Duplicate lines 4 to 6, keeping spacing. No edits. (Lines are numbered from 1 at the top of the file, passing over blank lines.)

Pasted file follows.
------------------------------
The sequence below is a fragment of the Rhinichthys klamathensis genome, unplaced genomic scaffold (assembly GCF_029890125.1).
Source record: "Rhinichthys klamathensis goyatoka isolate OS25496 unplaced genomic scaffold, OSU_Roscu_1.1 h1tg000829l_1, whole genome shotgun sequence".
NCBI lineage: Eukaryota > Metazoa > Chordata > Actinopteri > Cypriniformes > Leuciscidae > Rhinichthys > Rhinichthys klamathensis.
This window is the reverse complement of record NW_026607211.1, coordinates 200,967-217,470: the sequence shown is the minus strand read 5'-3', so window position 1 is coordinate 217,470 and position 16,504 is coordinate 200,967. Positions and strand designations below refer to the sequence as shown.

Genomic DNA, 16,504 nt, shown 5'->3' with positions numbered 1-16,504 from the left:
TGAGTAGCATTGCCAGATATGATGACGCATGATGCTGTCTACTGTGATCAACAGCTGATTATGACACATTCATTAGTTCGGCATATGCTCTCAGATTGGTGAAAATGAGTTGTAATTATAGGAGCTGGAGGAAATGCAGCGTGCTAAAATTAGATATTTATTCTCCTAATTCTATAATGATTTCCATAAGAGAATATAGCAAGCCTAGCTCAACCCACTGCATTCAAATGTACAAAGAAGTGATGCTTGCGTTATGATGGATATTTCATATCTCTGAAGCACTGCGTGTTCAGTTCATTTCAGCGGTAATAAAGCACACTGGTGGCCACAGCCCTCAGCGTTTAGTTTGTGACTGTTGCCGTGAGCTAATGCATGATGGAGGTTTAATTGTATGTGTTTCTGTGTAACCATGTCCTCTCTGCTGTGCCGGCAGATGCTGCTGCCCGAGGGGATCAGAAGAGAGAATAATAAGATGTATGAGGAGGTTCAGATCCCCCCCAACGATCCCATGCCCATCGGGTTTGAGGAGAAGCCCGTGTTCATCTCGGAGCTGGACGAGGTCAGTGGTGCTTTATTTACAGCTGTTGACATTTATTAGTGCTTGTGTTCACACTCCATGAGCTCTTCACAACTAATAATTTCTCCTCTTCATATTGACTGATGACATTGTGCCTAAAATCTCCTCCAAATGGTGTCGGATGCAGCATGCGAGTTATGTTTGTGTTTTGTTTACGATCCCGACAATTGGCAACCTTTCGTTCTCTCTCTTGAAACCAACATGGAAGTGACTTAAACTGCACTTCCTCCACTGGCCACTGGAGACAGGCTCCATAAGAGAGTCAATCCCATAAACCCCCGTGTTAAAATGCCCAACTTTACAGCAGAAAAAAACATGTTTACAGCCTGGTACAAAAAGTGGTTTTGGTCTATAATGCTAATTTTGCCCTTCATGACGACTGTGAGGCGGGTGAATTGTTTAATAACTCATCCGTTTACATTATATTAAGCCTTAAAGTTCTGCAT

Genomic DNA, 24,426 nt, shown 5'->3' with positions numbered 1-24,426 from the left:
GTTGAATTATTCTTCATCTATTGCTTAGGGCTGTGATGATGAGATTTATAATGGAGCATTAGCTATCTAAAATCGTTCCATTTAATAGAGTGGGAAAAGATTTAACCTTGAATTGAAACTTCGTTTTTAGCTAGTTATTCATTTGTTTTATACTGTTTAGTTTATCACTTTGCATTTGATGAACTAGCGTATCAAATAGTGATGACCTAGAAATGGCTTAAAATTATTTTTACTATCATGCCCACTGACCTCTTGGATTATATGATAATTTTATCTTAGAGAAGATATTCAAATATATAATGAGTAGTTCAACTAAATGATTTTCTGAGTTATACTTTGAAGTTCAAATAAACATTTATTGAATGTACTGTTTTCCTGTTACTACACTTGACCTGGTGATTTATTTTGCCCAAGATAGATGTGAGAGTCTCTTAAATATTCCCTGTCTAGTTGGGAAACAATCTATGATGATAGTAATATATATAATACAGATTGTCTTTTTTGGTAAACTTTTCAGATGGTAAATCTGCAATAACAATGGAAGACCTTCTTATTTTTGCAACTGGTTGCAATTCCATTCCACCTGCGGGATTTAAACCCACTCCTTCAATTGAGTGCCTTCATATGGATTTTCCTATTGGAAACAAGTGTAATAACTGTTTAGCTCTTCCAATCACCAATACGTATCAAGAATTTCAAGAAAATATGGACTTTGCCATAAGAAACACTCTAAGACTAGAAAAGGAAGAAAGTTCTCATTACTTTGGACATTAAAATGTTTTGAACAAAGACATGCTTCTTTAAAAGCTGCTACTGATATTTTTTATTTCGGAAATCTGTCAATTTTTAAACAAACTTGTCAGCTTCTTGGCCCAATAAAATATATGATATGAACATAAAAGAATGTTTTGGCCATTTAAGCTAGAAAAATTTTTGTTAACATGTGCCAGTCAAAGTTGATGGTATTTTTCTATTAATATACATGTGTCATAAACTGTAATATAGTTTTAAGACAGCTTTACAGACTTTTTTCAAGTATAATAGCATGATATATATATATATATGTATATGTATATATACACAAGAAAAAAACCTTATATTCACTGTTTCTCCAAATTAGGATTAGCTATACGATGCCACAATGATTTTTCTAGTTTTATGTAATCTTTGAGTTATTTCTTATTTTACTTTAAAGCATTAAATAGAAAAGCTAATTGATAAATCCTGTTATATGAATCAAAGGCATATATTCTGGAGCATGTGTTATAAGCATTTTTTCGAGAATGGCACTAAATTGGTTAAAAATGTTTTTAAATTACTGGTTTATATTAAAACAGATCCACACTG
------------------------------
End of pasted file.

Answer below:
This window is the reverse complement of record NW_026607211.1, coordinates 200,967-217,470: the sequence shown is the minus strand read 5'-3', so window position 1 is coordinate 217,470 and position 16,504 is coordinate 200,967. Positions and strand designations below refer to the sequence as shown.

Genomic DNA, 16,504 nt, shown 5'->3' with positions numbered 1-16,504 from the left:
TGAGTAGCATTGCCAGATATGATGACGCATGATGCTGTCTACTGTGATCAACAGCTGATTATGACACATTCATTAGTTCGGCATATGCTCTCAGATTGGTGAAAATGAGTTGTAATTATAGGAGCTGGAGGAAATGCAGCGTGCTAAAATTAGATATTTATTCTCCTAATTCTATAATGATTTCCATAAGAGAATATAGCAAGCCTAGCTCAACCCACTGCATTCAAATGTACAAAGAAGTGATGCTTGCGTTATGATGGATATTTCATATCTCTGAAGCACTGCGTGTTCAGTTCATTTCAGCGGTAATAAAGCACACTGGTGGCCACAGCCCTCAGCGTTTAGTTTGTGACTGTTGCCGTGAGCTAATGCATGATGGAGGTTTAATTGTATGTGTTTCTGTGTAACCATGTCCTCTCTGCTGTGCCGGCAGATGCTGCTGCCCGAGGGGATCAGAAGAGAGAATAATAAGATGTATGAGGAGGTTCAGATCCCCCCCAACGATCCCATGCCCATCGGGTTTGAGGAGAAGCCCGTGTTCATCTCGGAGCTGGACGAGGTCAGTGGTGCTTTATTTACAGCTGTTGACATTTATTAGTGCTTGTGTTCACACTCCATGAGCTCTTCACAACTAATAATTTCTCCTCTTCATATTGACTGATGACATTGTGCCTAAAATCTCCTCCAAATGGTGTCGGATGCAGCATGCGAGTTATGTTTGTGTTTTGTTTACGATCCCGACAATTGGCAACCTTTCGTTCTCTCTCTTGAAACCAACATGGAAGTGACTTAAACTGCACTTCCTCCACTGGCCACTGGAGACAGGCTCCATAAGAGAGTCAATCCCATAAACCCCCGTGTTAAAATGCCCAACTTTACAGCAGAAAAAAACATGTTTACAGCCTGGTACAAAAAGTGGTTTTGGTCTATAATGCTAATTTTGCCCTTCATGACGACTGTGAGGCGGGTGAATTGTTTAATAACTCATCCGTTTACATTATATTAAGCCTTAAAGTTCTGCAT